Growing up in the shadow of Neumann University, then Our Lady of Angels College, Pattie Evans knew she wanted a career in medicine but was uncertain about the path to take. As she was graduating from high school, Neumann had just begun offering a new medical technology major. This soon-to-be college freshman would find her passion in this new program.
“I was always interested in medicine. I heard about medical technology and applied. There were only eight people in the program. I had Sr. Margaret Lewis. She was tough on us, but she was a good teacher,” Evans recalled.
After graduation, Evans worked in the clinical lab for several years at Crozer-Chester Medical Center. She later received her master’s in microbiology from Thomas Jefferson University. Eventually, Evans found her way to infection prevention and control, which she says was a great way to use her microbiology lab background in a different clinical setting.
Today, Evans is the assistant director of infection prevention control at Penn Presbyterian Medical Center in Philadelphia.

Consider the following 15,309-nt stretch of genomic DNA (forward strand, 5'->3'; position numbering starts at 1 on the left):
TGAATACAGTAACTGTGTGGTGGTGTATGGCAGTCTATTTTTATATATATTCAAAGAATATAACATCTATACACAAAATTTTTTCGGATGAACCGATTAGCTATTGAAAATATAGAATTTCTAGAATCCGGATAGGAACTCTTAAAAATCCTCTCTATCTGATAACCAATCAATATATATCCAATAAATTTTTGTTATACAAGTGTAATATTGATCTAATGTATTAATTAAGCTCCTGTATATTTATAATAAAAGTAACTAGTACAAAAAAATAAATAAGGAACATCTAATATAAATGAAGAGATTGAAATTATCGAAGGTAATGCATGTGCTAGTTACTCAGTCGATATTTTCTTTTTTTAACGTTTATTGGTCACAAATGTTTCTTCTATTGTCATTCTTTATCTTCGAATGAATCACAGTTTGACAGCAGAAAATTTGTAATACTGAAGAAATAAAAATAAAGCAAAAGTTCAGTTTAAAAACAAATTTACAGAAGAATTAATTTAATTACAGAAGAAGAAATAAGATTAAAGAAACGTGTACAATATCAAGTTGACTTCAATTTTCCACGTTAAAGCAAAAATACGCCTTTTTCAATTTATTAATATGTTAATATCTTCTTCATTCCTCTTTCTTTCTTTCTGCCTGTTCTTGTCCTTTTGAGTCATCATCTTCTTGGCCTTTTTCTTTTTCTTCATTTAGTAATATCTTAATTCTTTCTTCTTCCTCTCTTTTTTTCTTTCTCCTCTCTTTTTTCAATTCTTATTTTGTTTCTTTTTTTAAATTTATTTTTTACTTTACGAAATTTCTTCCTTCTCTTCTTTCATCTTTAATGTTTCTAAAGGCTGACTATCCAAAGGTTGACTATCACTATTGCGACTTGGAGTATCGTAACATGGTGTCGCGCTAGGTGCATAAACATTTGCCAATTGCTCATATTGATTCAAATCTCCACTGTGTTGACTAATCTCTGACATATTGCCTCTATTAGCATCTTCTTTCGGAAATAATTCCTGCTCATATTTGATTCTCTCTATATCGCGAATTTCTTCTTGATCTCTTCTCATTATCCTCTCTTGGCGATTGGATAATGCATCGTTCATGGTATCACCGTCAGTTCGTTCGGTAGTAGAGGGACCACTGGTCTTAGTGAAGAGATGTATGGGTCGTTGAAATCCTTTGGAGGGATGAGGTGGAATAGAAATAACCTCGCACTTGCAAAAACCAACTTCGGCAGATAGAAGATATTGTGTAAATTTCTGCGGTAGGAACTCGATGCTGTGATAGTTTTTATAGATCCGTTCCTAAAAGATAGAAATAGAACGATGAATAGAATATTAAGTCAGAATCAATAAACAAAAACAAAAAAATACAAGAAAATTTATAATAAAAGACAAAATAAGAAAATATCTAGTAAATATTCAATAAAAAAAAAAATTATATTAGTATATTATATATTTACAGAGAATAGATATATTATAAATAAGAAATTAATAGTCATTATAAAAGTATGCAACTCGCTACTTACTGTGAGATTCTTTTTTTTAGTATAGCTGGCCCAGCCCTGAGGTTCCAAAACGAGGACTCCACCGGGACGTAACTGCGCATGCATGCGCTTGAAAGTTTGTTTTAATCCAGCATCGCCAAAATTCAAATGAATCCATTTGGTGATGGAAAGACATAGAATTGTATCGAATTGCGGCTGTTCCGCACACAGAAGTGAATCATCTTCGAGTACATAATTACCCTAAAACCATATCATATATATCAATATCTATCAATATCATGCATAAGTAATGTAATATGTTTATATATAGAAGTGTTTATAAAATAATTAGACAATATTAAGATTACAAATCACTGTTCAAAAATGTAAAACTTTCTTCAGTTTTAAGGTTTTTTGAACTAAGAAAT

“I’ve been working as an infection preventionist for about fifteen years, the last seven at Penn Presbyterian Medical Center. (It’s) always nice for students to understand that they can branch out into different areas as their career develops,” Evans explained. “I still learn something new every single day."
Infection prevention and control (IPC) is a practical, evidence-based approach that prevents patients and health care workers from being harmed by avoidable infections. The purpose of IPC is to identify and reduce the risk of infections. This is accomplished through many types of activities, such as monitoring infection occurrences in patients and employees, developing and implementing infection control policies and procedures, and IPC education.
Evans works on a daily basis to ensure the health and safety of health care workers and patients. She and her colleagues look for patterns of infections in a facility and advise hospital leaders and other medical professionals.
Evans said dealing with the COVID-19 outbreak has been a whirlwind. Her department quickly became the focal point during the pandemic. Evans’ department works behind the scenes in ordinary times, but COVID thrust them into the forefront. The entire hospital was looking to Evans and her coworkers for guidance.
“It has been a really tough year and a half. We have worked a lot of extra hours. It has become a big focus for us,” she said of the virus.
For Evans, the best part of her job is knowing that she is making a difference. She proudly stated that Penn Presbyterian had recorded a 30 percent reduction in hospital-acquired infections since the early 2000s.